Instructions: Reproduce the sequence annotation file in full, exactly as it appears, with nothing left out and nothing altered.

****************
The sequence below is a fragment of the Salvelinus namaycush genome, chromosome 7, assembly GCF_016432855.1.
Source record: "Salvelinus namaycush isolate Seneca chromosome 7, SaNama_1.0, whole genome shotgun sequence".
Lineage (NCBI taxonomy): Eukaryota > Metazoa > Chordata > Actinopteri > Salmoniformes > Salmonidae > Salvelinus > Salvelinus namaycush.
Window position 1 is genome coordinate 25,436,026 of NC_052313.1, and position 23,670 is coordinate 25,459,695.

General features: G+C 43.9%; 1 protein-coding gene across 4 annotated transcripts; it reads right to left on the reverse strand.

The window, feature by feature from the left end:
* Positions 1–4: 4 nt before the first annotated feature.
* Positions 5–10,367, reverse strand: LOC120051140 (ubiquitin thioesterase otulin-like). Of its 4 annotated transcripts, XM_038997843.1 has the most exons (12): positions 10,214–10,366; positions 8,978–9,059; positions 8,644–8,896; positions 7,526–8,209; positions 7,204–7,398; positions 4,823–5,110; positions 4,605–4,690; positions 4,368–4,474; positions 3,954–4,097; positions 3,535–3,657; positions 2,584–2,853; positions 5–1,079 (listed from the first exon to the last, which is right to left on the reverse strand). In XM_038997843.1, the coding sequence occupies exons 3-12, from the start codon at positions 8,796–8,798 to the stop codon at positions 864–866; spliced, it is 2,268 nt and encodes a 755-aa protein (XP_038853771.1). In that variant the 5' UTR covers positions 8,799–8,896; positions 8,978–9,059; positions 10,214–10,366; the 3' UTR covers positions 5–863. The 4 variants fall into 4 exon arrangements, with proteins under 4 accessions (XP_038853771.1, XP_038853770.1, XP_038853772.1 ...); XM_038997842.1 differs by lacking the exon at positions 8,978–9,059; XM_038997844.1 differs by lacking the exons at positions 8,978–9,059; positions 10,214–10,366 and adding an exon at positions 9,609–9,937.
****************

The sequence below is a fragment of the Salvelinus namaycush genome, chromosome 7, assembly GCF_016432855.1.
Source record: "Salvelinus namaycush isolate Seneca chromosome 7, SaNama_1.0, whole genome shotgun sequence".
Lineage (NCBI taxonomy): Eukaryota > Metazoa > Chordata > Actinopteri > Salmoniformes > Salmonidae > Salvelinus > Salvelinus namaycush.
Window position 1 is genome coordinate 25,436,026 of NC_052313.1, and position 23,670 is coordinate 25,459,695.

General features: G+C 43.9%; 1 protein-coding gene across 4 annotated transcripts; it reads right to left on the reverse strand.

The window, feature by feature from the left end:
* Positions 1–4: 4 nt before the first annotated feature.
* Positions 5–10,367, reverse strand: LOC120051140 (ubiquitin thioesterase otulin-like). Of its 4 annotated transcripts, XM_038997843.1 has the most exons (12): positions 10,214–10,366; positions 8,978–9,059; positions 8,644–8,896; positions 7,526–8,209; positions 7,204–7,398; positions 4,823–5,110; positions 4,605–4,690; positions 4,368–4,474; positions 3,954–4,097; positions 3,535–3,657; positions 2,584–2,853; positions 5–1,079 (listed from the first exon to the last, which is right to left on the reverse strand). In XM_038997843.1, the coding sequence occupies exons 3-12, from the start codon at positions 8,796–8,798 to the stop codon at positions 864–866; spliced, it is 2,268 nt and encodes a 755-aa protein (XP_038853771.1). In that variant the 5' UTR covers positions 8,799–8,896; positions 8,978–9,059; positions 10,214–10,366; the 3' UTR covers positions 5–863. The 4 variants fall into 4 exon arrangements, with proteins under 4 accessions (XP_038853771.1, XP_038853770.1, XP_038853772.1 ...); XM_038997842.1 differs by lacking the exon at positions 8,978–9,059; XM_038997844.1 differs by lacking the exons at positions 8,978–9,059; positions 10,214–10,366 and adding an exon at positions 9,609–9,937.